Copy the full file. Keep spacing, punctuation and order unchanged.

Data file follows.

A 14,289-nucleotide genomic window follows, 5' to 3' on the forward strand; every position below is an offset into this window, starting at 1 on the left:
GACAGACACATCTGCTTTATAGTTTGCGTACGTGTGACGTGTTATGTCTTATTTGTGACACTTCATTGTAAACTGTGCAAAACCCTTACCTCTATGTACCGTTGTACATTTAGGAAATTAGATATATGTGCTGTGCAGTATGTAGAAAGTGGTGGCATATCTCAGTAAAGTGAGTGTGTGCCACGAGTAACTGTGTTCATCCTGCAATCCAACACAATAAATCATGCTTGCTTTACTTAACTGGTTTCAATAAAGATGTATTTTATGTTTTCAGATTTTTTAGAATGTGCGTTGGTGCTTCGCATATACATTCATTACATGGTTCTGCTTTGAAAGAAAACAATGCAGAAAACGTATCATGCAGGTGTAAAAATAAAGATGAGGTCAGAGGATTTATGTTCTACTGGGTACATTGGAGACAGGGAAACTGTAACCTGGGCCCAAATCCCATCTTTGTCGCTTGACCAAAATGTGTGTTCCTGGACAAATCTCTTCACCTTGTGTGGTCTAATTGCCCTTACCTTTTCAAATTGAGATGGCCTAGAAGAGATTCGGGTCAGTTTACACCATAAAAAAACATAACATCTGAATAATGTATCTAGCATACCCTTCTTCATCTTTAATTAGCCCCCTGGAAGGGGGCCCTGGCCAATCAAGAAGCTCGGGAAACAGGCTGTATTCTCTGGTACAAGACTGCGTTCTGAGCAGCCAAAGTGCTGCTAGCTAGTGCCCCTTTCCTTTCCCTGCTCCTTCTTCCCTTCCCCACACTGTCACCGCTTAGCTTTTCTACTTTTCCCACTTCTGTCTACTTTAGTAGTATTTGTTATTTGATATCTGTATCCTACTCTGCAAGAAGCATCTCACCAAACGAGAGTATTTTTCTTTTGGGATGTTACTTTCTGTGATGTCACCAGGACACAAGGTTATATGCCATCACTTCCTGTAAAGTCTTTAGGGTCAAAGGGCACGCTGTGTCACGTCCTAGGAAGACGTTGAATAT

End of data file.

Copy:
A 14,289-nucleotide genomic window follows, 5' to 3' on the forward strand; every position below is an offset into this window, starting at 1 on the left:
GACAGACACATCTGCTTTATAGTTTGCGTACGTGTGACGTGTTATGTCTTATTTGTGACACTTCATTGTAAACTGTGCAAAACCCTTACCTCTATGTACCGTTGTACATTTAGGAAATTAGATATATGTGCTGTGCAGTATGTAGAAAGTGGTGGCATATCTCAGTAAAGTGAGTGTGTGCCACGAGTAACTGTGTTCATCCTGCAATCCAACACAATAAATCATGCTTGCTTTACTTAACTGGTTTCAATAAAGATGTATTTTATGTTTTCAGATTTTTTAGAATGTGCGTTGGTGCTTCGCATATACATTCATTACATGGTTCTGCTTTGAAAGAAAACAATGCAGAAAACGTATCATGCAGGTGTAAAAATAAAGATGAGGTCAGAGGATTTATGTTCTACTGGGTACATTGGAGACAGGGAAACTGTAACCTGGGCCCAAATCCCATCTTTGTCGCTTGACCAAAATGTGTGTTCCTGGACAAATCTCTTCACCTTGTGTGGTCTAATTGCCCTTACCTTTTCAAATTGAGATGGCCTAGAAGAGATTCGGGTCAGTTTACACCATAAAAAAACATAACATCTGAATAATGTATCTAGCATACCCTTCTTCATCTTTAATTAGCCCCCTGGAAGGGGGCCCTGGCCAATCAAGAAGCTCGGGAAACAGGCTGTATTCTCTGGTACAAGACTGCGTTCTGAGCAGCCAAAGTGCTGCTAGCTAGTGCCCCTTTCCTTTCCCTGCTCCTTCTTCCCTTCCCCACACTGTCACCGCTTAGCTTTTCTACTTTTCCCACTTCTGTCTACTTTAGTAGTATTTGTTATTTGATATCTGTATCCTACTCTGCAAGAAGCATCTCACCAAACGAGAGTATTTTTCTTTTGGGATGTTACTTTCTGTGATGTCACCAGGACACAAGGTTATATGCCATCACTTCCTGTAAAGTCTTTAGGGTCAAAGGGCACGCTGTGTCACGTCCTAGGAAGACGTTGAATAT